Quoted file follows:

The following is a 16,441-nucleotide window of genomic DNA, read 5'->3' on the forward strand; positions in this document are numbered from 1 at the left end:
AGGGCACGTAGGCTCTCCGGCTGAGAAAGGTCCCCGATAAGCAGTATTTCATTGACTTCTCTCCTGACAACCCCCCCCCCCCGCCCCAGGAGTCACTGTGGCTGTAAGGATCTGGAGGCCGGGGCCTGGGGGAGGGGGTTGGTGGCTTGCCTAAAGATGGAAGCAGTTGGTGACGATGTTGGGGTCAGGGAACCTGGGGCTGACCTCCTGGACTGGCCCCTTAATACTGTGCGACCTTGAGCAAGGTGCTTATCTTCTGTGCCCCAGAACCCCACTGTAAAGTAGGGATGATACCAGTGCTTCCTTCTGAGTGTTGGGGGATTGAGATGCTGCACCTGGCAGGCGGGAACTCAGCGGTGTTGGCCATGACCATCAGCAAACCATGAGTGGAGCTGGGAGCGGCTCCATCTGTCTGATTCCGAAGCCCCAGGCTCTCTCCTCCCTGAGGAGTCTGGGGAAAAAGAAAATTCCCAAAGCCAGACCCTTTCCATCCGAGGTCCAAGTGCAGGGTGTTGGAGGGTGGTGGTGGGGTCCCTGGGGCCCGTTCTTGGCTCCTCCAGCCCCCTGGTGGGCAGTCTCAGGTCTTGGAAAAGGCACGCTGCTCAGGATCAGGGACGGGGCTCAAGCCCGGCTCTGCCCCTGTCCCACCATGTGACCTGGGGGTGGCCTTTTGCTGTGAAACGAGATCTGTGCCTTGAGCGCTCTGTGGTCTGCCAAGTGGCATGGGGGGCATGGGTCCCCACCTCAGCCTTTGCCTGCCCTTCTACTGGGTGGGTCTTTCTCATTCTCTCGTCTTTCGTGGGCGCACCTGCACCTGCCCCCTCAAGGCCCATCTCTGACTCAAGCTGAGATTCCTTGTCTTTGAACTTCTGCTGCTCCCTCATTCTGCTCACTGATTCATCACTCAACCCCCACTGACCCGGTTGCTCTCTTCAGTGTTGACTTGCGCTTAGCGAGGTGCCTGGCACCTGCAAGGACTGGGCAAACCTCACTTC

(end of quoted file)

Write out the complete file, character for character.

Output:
The following is a 16,441-nucleotide window of genomic DNA, read 5'->3' on the forward strand; positions in this document are numbered from 1 at the left end:
AGGGCACGTAGGCTCTCCGGCTGAGAAAGGTCCCCGATAAGCAGTATTTCATTGACTTCTCTCCTGACAACCCCCCCCCCCCGCCCCAGGAGTCACTGTGGCTGTAAGGATCTGGAGGCCGGGGCCTGGGGGAGGGGGTTGGTGGCTTGCCTAAAGATGGAAGCAGTTGGTGACGATGTTGGGGTCAGGGAACCTGGGGCTGACCTCCTGGACTGGCCCCTTAATACTGTGCGACCTTGAGCAAGGTGCTTATCTTCTGTGCCCCAGAACCCCACTGTAAAGTAGGGATGATACCAGTGCTTCCTTCTGAGTGTTGGGGGATTGAGATGCTGCACCTGGCAGGCGGGAACTCAGCGGTGTTGGCCATGACCATCAGCAAACCATGAGTGGAGCTGGGAGCGGCTCCATCTGTCTGATTCCGAAGCCCCAGGCTCTCTCCTCCCTGAGGAGTCTGGGGAAAAAGAAAATTCCCAAAGCCAGACCCTTTCCATCCGAGGTCCAAGTGCAGGGTGTTGGAGGGTGGTGGTGGGGTCCCTGGGGCCCGTTCTTGGCTCCTCCAGCCCCCTGGTGGGCAGTCTCAGGTCTTGGAAAAGGCACGCTGCTCAGGATCAGGGACGGGGCTCAAGCCCGGCTCTGCCCCTGTCCCACCATGTGACCTGGGGGTGGCCTTTTGCTGTGAAACGAGATCTGTGCCTTGAGCGCTCTGTGGTCTGCCAAGTGGCATGGGGGGCATGGGTCCCCACCTCAGCCTTTGCCTGCCCTTCTACTGGGTGGGTCTTTCTCATTCTCTCGTCTTTCGTGGGCGCACCTGCACCTGCCCCCTCAAGGCCCATCTCTGACTCAAGCTGAGATTCCTTGTCTTTGAACTTCTGCTGCTCCCTCATTCTGCTCACTGATTCATCACTCAACCCCCACTGACCCGGTTGCTCTCTTCAGTGTTGACTTGCGCTTAGCGAGGTGCCTGGCACCTGCAAGGACTGGGCAAACCTCACTTC